Discharging patients inappropriately

18 May 2012

We have all read the horror stories about hospitals discharging patients to free up much-needed beds and facilities, only for patients to be readmitted with their conditions worsened or on the verge of critical. It’s the unacceptable reality of hospital resource management. 

Recent reports in the newspapers of patients being discharged in the middle of the night are borne out by Kingsley Napley’s experience. 

We have investigated and acted for a number of Claimants where they have been discharged inappropriately causing injury.  Examples include ignoring complaints of pain that were later found to come from a perforated bowel, failing to diagnose meningitis and ignoring concerns of parents that their baby was not feeding.  Lack of feeding in the newborn can cause hypoglycaemia (low blood sugar) which, if left untreated can lead to brain damage.  Kingsley Napley has had several cases arising from this; an injury that could have been avoided if parental concerns had been acted upon.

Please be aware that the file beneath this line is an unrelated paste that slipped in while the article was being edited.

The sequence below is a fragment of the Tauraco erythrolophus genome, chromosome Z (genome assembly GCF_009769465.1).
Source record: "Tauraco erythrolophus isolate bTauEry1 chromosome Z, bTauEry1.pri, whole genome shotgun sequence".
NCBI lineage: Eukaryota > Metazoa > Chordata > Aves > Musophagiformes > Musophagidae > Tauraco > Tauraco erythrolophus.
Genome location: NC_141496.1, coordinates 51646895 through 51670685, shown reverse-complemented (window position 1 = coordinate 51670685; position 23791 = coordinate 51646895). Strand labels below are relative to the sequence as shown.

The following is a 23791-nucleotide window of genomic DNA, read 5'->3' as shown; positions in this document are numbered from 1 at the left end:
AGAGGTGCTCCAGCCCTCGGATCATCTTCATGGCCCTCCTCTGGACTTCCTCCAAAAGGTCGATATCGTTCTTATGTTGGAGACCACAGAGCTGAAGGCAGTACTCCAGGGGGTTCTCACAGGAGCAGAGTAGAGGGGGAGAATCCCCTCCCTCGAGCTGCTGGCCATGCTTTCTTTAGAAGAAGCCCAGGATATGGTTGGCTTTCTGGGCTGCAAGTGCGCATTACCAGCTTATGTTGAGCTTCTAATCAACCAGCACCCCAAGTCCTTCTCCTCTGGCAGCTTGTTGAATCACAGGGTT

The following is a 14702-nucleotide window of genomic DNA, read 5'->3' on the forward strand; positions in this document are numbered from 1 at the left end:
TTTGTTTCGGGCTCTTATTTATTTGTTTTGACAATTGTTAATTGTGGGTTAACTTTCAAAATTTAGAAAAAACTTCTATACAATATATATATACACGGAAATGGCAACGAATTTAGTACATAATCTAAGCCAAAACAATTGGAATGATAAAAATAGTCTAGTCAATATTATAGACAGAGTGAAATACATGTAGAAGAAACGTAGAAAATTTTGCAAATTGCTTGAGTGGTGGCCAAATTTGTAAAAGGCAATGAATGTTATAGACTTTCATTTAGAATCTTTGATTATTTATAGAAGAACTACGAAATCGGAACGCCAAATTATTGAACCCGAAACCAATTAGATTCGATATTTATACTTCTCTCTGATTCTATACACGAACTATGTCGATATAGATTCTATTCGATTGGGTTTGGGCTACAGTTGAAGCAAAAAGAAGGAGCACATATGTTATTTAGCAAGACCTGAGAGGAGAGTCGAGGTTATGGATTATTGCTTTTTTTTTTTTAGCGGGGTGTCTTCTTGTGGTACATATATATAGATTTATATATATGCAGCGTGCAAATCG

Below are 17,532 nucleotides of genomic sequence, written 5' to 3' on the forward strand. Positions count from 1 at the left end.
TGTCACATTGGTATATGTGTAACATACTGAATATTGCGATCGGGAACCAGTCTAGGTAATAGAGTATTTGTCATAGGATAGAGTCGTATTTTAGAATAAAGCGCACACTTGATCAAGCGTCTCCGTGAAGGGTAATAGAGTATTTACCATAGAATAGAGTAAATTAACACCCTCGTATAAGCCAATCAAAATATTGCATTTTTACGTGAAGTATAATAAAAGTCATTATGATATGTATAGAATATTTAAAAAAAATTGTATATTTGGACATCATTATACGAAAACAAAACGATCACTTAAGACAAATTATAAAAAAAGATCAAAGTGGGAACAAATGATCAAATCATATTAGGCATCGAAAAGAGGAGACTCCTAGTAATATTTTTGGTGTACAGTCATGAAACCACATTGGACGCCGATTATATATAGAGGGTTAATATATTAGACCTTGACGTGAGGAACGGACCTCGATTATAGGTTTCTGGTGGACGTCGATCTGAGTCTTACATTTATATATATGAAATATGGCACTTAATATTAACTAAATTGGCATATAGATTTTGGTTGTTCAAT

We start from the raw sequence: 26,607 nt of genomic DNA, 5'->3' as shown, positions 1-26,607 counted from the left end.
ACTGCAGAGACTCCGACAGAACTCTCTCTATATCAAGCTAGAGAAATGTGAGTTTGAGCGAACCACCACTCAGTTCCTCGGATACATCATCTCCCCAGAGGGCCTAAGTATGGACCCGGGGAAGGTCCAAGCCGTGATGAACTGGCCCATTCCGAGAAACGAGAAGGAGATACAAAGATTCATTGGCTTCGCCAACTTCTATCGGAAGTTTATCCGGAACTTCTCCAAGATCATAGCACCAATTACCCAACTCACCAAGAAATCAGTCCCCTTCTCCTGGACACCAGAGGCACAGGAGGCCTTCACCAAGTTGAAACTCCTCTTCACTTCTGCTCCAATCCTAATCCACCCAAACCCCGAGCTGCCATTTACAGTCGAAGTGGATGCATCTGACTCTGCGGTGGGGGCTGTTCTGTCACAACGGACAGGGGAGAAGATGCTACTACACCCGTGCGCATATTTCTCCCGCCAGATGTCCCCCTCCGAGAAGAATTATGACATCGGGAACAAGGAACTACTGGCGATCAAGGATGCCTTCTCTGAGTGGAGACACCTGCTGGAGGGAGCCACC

Early discharge is clearly not always in the best interests of the patient. Despite the pressures on healthcare services, patients should not be treated as if they were on a conveyor belt and real care should be taken over the decision to discharge, considering all the risks to the patient.

If you or a member of your family may have been affected by being inappropriately discharged from hospital, please get in touch with our Clinical Negligence team

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